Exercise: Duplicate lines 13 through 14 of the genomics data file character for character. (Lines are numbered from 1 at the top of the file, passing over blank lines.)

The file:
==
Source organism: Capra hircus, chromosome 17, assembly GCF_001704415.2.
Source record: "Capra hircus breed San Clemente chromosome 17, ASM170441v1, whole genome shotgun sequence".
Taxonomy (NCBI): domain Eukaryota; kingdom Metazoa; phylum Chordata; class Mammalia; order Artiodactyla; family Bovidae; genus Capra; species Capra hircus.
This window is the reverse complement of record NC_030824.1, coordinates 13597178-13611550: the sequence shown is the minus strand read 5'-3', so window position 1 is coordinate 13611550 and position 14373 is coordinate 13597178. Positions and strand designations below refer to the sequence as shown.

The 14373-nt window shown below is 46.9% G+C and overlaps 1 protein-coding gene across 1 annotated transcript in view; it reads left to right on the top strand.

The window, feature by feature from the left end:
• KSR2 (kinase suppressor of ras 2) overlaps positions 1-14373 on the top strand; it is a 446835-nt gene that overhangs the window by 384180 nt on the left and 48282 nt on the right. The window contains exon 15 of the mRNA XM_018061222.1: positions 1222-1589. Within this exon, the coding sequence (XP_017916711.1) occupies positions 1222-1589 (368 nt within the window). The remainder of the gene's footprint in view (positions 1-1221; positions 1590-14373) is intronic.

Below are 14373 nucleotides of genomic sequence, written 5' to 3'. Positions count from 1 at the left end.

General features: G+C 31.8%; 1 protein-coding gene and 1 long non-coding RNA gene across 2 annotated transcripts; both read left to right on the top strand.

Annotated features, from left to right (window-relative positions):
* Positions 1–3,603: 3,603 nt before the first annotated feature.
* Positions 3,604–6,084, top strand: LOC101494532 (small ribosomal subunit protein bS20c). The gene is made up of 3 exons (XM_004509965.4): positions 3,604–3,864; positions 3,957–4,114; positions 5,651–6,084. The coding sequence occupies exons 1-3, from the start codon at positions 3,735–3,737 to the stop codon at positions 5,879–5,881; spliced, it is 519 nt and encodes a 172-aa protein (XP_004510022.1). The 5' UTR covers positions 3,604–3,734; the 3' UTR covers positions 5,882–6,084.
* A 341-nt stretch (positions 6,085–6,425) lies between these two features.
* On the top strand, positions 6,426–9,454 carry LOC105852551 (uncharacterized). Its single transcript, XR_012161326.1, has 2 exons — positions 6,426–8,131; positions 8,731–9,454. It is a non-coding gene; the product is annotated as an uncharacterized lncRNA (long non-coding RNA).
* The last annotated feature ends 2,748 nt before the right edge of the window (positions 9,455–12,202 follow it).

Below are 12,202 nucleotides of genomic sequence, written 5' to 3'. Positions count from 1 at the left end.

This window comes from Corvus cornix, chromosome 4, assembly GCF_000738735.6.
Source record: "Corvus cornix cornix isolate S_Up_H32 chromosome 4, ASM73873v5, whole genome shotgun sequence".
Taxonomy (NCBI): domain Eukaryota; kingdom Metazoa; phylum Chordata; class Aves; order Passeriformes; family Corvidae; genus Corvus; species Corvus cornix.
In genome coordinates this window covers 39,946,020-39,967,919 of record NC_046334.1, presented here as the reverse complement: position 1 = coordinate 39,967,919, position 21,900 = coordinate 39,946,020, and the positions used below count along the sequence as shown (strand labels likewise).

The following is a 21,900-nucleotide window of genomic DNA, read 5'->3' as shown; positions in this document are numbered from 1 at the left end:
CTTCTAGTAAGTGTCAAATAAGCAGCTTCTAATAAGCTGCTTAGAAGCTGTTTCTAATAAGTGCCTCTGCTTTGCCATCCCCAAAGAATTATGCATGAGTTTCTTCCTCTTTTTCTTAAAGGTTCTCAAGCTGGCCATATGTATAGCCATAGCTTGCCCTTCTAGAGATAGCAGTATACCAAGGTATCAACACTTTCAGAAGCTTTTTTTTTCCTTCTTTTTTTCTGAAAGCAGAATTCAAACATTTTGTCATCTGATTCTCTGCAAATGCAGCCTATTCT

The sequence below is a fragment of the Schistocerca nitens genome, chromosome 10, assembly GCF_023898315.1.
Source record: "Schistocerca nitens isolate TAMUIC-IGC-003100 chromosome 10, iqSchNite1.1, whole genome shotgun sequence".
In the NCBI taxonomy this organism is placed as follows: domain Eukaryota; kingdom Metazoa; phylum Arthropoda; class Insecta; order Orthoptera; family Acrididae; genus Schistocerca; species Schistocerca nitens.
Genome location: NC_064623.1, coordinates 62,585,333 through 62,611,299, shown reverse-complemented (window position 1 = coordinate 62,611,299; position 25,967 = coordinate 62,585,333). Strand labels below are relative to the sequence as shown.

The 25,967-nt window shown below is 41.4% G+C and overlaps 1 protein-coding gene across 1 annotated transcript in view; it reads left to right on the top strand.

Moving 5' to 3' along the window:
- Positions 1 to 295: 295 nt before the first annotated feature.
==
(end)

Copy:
* A 341-nt stretch (positions 6,085–6,425) lies between these two features.
* On the top strand, positions 6,426–9,454 carry LOC105852551 (uncharacterized). Its single transcript, XR_012161326.1, has 2 exons — positions 6,426–8,131; positions 8,731–9,454. It is a non-coding gene; the product is annotated as an uncharacterized lncRNA (long non-coding RNA).